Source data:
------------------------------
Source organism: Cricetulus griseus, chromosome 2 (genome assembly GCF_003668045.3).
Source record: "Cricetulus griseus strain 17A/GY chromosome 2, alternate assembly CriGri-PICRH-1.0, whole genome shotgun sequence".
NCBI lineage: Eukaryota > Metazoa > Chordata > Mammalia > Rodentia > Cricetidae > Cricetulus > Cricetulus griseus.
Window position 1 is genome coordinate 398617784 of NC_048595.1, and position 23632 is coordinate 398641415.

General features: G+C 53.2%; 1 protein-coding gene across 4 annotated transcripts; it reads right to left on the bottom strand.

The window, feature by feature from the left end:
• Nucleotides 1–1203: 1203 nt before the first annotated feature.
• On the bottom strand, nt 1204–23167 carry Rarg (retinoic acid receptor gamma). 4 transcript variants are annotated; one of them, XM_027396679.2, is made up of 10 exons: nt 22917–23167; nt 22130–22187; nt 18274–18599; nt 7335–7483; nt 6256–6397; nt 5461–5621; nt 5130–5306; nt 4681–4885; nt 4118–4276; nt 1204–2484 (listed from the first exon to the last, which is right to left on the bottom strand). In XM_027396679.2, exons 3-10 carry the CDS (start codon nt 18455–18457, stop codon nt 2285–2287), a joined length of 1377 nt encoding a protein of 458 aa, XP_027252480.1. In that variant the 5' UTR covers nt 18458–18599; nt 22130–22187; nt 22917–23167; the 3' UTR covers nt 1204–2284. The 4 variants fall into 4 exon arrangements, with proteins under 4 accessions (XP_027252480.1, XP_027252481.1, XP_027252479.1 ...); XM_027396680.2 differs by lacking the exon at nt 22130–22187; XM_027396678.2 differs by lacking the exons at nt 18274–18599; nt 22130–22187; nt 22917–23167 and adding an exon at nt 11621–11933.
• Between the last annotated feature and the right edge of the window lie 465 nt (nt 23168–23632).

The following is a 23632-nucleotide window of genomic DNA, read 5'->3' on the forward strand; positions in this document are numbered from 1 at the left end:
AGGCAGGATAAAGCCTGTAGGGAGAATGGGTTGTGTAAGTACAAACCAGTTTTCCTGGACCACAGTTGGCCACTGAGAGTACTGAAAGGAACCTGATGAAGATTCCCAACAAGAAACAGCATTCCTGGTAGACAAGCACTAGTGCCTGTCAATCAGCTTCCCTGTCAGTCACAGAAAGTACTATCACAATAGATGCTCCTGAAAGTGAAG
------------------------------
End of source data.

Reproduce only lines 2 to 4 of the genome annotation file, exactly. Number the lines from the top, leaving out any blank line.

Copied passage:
Source record: "Cricetulus griseus strain 17A/GY chromosome 2, alternate assembly CriGri-PICRH-1.0, whole genome shotgun sequence".
NCBI lineage: Eukaryota > Metazoa > Chordata > Mammalia > Rodentia > Cricetidae > Cricetulus > Cricetulus griseus.
Window position 1 is genome coordinate 398617784 of NC_048595.1, and position 23632 is coordinate 398641415.